The Revealing of Antichrist
The Revealing of Antichrist

Instead, Paul drives the point home that the Day of Christ is NOT underway — not yet.  Paul specifies, that day can only come AFTER the son of perdition is revealed (apokalypto), which can only happen AFTER the apostasy (apostasia) takes place first.  In other words, the revealing of antichrist comes upon the heels of THE apostasy (likely not “any old apostasy”, but a great deception based upon false signs, and “lying wonders” which Satan empowers as cited in this passage (verse 9).  BUT, we learn that it isn’t just Satan and Antichrist that empower the deception.  God sends a strong delusion to reinforce the deception of Satan on those who chose NOT to believe in the gospel, a most startling but strategic principle of the Scripture.  That is, God’s will reinforces our will.  If we persist in evil, it becomes our nature to continue doing it. Recall that Pharaoh hardened his own heart three times (Exodus 8:15, 32, 9:34) before God hardened his heart (Exodus 10:1).  Returning to 2 Thessalonians 2, we note that first Satan deceives the unbelieving world, in this case through the Antichrist (verses 9-10), and THEN God reinforces the deception with a strong delusion on those who had chosen not to accept the gospel (verses 11-12).  This apostasy transpires and I believe the Antichrist reveals himself virtually at the same time.  If true, it would suggest that the apostasy is a stunning revelation — a shocking occurrence — that causes the whole world to be deceived.  

But admittedly, from my vantage point, Paul seems to move back and forth between the (1) judgment of the evil doers and (2) the glorification of the saints, both in chapter 1 and chapter 2. Specifically, we see that 2 Thess 2:2 refers explicitly to Hemera Kristos (day of Christ), and it is directly connected to “our gathering together” (episynagoge — from which we derive the word synagogue, meaning “a specific gathering in one place,” according to Strong’s).   This gathering occurs at the His coming, specifically parousia Kyrios Kristos — the coming of our Lord Christ.

To reiterate:  the flow of Paul’s argument suggests that our gathering together is specifically at the coming of the Lord Christ (verse 2:1), meaning it happens at the day of Christ (2:2).  And that day that cannot be underway yet (enistemi, is not “at hand”) because the apostasy (apostasia) has not yet happened, since the son of perdition (apoleia–cmp. with Apollyon of Revelation 9:11) has not yet been manifested.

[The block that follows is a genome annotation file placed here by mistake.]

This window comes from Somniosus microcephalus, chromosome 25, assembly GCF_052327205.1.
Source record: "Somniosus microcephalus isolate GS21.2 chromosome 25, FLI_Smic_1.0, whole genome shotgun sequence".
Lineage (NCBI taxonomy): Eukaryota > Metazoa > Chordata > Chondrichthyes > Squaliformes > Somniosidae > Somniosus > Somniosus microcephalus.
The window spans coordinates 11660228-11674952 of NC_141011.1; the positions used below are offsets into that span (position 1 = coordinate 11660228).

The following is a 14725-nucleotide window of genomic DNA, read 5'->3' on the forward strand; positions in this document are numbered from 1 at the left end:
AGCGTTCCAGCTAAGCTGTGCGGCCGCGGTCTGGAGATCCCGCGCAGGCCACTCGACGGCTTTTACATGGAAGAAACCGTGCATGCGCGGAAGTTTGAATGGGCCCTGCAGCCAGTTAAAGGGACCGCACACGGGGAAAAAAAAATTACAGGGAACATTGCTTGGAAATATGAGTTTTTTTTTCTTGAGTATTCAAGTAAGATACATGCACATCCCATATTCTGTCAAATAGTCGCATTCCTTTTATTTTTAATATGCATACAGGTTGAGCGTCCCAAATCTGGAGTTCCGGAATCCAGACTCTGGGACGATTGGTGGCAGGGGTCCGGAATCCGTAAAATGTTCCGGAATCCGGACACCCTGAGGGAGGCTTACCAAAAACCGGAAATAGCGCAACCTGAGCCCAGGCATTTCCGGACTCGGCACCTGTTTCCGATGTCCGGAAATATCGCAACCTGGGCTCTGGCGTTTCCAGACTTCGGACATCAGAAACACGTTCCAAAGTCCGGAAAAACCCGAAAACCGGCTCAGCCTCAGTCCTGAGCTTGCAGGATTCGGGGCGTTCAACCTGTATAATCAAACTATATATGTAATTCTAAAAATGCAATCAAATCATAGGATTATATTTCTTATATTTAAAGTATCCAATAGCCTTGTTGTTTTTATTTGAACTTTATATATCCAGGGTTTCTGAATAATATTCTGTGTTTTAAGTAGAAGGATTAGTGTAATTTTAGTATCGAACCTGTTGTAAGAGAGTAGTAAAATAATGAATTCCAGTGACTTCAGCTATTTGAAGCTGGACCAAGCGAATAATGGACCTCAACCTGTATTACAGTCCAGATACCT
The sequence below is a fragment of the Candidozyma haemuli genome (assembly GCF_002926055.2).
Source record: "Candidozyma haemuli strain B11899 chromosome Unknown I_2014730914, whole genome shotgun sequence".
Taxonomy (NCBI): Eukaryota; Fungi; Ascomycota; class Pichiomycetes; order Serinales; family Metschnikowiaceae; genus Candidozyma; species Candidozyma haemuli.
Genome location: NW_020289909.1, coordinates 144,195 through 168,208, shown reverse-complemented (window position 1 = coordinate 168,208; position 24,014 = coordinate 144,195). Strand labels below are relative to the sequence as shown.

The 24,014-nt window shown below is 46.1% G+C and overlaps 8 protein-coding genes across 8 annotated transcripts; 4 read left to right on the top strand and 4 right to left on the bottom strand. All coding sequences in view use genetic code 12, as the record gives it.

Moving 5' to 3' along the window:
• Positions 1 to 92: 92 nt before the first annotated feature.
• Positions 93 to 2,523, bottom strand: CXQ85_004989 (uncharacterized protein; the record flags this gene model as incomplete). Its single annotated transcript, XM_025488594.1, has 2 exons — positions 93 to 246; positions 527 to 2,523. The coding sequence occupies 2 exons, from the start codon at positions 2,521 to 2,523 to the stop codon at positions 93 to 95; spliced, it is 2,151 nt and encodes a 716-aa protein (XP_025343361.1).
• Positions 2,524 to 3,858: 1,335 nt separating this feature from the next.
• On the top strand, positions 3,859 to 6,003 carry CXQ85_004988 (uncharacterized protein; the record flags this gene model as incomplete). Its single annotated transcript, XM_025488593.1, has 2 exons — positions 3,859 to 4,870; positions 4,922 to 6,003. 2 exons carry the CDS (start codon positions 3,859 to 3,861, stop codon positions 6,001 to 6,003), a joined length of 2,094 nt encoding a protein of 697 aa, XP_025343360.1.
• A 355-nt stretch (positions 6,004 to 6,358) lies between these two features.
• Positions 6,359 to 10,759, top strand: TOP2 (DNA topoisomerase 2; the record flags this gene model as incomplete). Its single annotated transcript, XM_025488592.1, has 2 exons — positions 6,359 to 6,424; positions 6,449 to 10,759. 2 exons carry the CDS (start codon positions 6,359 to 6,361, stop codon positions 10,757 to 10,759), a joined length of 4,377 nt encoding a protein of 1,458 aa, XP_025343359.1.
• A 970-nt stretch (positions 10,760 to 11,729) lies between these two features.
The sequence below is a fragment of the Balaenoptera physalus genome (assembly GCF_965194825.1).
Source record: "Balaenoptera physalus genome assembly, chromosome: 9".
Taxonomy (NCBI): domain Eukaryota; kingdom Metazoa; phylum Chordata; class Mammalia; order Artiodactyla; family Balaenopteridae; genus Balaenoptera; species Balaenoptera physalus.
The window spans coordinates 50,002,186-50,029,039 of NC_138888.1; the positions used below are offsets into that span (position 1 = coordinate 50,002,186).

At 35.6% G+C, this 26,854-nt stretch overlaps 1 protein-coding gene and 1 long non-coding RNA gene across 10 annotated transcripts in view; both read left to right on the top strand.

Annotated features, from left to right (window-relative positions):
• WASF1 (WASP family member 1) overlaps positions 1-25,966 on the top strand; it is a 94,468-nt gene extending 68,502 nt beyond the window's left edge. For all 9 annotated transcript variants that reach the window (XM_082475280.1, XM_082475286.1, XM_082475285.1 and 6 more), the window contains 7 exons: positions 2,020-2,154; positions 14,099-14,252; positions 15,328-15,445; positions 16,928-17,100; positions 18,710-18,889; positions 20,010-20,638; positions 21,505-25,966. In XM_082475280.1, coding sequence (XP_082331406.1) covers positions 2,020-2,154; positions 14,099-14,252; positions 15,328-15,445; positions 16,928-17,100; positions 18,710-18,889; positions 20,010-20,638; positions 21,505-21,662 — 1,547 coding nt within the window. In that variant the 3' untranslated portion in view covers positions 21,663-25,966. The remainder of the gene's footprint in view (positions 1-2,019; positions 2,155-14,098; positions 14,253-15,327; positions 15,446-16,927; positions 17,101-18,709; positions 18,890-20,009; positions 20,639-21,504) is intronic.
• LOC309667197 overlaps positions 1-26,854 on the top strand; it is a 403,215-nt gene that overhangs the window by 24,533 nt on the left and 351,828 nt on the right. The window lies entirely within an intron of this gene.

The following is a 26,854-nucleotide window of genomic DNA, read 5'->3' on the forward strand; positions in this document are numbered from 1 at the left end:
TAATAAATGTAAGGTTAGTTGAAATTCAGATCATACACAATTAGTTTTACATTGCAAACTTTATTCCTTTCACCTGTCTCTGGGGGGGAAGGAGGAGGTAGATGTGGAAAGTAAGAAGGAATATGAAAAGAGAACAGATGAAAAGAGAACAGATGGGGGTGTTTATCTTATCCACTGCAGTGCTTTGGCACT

So, does this convey the rapture happens BEFORE or AFTER the antichrist is revealed? It would seem that from this passage (chapters 1 and 2), the timing of the rapture vis-a-vis the revealing of Antichrist, could be argued either way.  Before you get too frustrated, allow me to flip around the argument and look at it another way.

Looking at it conversely, if the antichrist had already been revealed then the Day of Christ would either (1) have already come about or (2) happening right then. I believe it is clear that Paul is saying the opposite–but the opposite of what? He is speaking ONLY of whether or not the day of Christ is underway. And he says clearly, “It is not underway”. The issue of whether the Day of the Lord and the Day of Christ in fact refer to two distinct actions is obvious — they do refer to two distinct actions, those being the judgment of the “ones that received not the love of the truth” (verse 10) in the first place, and in the second place the glorification of the saints.  These are two very different things).  BUT it is not so obvious that one phrase is attached to one action while the other phrase is connected to the other.  Both phrases appear to refer to BOTH actions in 2 Thessalonians, and can be used interchangeably. I know that Doug S would strongly dispute this. But that is how I read Paul’s communication.